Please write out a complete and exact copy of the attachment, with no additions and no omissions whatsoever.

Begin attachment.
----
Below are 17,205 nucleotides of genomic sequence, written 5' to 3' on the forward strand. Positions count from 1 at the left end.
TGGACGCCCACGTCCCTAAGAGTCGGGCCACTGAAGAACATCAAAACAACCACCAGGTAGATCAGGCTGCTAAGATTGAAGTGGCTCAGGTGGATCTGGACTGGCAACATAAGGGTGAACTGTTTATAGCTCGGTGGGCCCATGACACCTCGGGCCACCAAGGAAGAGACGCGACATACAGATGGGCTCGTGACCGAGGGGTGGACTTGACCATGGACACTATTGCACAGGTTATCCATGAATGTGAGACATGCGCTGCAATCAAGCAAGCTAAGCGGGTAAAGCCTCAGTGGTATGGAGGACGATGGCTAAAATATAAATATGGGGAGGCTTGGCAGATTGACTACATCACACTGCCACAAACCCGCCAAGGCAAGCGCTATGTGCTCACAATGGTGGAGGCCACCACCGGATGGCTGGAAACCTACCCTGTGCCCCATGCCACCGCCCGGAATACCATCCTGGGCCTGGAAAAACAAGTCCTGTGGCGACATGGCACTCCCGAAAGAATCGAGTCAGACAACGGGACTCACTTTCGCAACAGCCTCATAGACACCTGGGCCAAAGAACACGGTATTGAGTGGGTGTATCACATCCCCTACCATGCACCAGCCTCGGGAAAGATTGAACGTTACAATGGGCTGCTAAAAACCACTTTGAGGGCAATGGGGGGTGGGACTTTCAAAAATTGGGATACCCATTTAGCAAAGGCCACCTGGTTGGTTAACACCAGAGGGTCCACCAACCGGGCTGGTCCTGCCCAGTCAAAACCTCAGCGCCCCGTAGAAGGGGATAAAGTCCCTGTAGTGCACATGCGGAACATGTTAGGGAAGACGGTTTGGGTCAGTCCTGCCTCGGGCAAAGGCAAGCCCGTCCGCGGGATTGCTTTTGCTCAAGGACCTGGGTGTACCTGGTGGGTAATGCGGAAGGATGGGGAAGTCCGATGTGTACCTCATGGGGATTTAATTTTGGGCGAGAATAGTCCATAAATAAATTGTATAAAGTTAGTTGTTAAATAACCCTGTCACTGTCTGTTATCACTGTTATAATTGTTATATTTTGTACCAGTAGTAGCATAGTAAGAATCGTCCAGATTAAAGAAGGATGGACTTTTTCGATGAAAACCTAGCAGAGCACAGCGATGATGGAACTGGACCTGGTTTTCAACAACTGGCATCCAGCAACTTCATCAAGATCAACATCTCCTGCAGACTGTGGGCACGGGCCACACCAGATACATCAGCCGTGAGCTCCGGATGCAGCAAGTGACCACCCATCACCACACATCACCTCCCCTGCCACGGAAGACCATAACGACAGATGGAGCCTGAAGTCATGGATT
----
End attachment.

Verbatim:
Below are 17,205 nucleotides of genomic sequence, written 5' to 3' on the forward strand. Positions count from 1 at the left end.
TGGACGCCCACGTCCCTAAGAGTCGGGCCACTGAAGAACATCAAAACAACCACCAGGTAGATCAGGCTGCTAAGATTGAAGTGGCTCAGGTGGATCTGGACTGGCAACATAAGGGTGAACTGTTTATAGCTCGGTGGGCCCATGACACCTCGGGCCACCAAGGAAGAGACGCGACATACAGATGGGCTCGTGACCGAGGGGTGGACTTGACCATGGACACTATTGCACAGGTTATCCATGAATGTGAGACATGCGCTGCAATCAAGCAAGCTAAGCGGGTAAAGCCTCAGTGGTATGGAGGACGATGGCTAAAATATAAATATGGGGAGGCTTGGCAGATTGACTACATCACACTGCCACAAACCCGCCAAGGCAAGCGCTATGTGCTCACAATGGTGGAGGCCACCACCGGATGGCTGGAAACCTACCCTGTGCCCCATGCCACCGCCCGGAATACCATCCTGGGCCTGGAAAAACAAGTCCTGTGGCGACATGGCACTCCCGAAAGAATCGAGTCAGACAACGGGACTCACTTTCGCAACAGCCTCATAGACACCTGGGCCAAAGAACACGGTATTGAGTGGGTGTATCACATCCCCTACCATGCACCAGCCTCGGGAAAGATTGAACGTTACAATGGGCTGCTAAAAACCACTTTGAGGGCAATGGGGGGTGGGACTTTCAAAAATTGGGATACCCATTTAGCAAAGGCCACCTGGTTGGTTAACACCAGAGGGTCCACCAACCGGGCTGGTCCTGCCCAGTCAAAACCTCAGCGCCCCGTAGAAGGGGATAAAGTCCCTGTAGTGCACATGCGGAACATGTTAGGGAAGACGGTTTGGGTCAGTCCTGCCTCGGGCAAAGGCAAGCCCGTCCGCGGGATTGCTTTTGCTCAAGGACCTGGGTGTACCTGGTGGGTAATGCGGAAGGATGGGGAAGTCCGATGTGTACCTCATGGGGATTTAATTTTGGGCGAGAATAGTCCATAAATAAATTGTATAAAGTTAGTTGTTAAATAACCCTGTCACTGTCTGTTATCACTGTTATAATTGTTATATTTTGTACCAGTAGTAGCATAGTAAGAATCGTCCAGATTAAAGAAGGATGGACTTTTTCGATGAAAACCTAGCAGAGCACAGCGATGATGGAACTGGACCTGGTTTTCAACAACTGGCATCCAGCAACTTCATCAAGATCAACATCTCCTGCAGACTGTGGGCACGGGCCACACCAGATACATCAGCCGTGAGCTCCGGATGCAGCAAGTGACCACCCATCACCACACATCACCTCCCCTGCCACGGAAGACCATAACGACAGATGGAGCCTGAAGTCATGGATT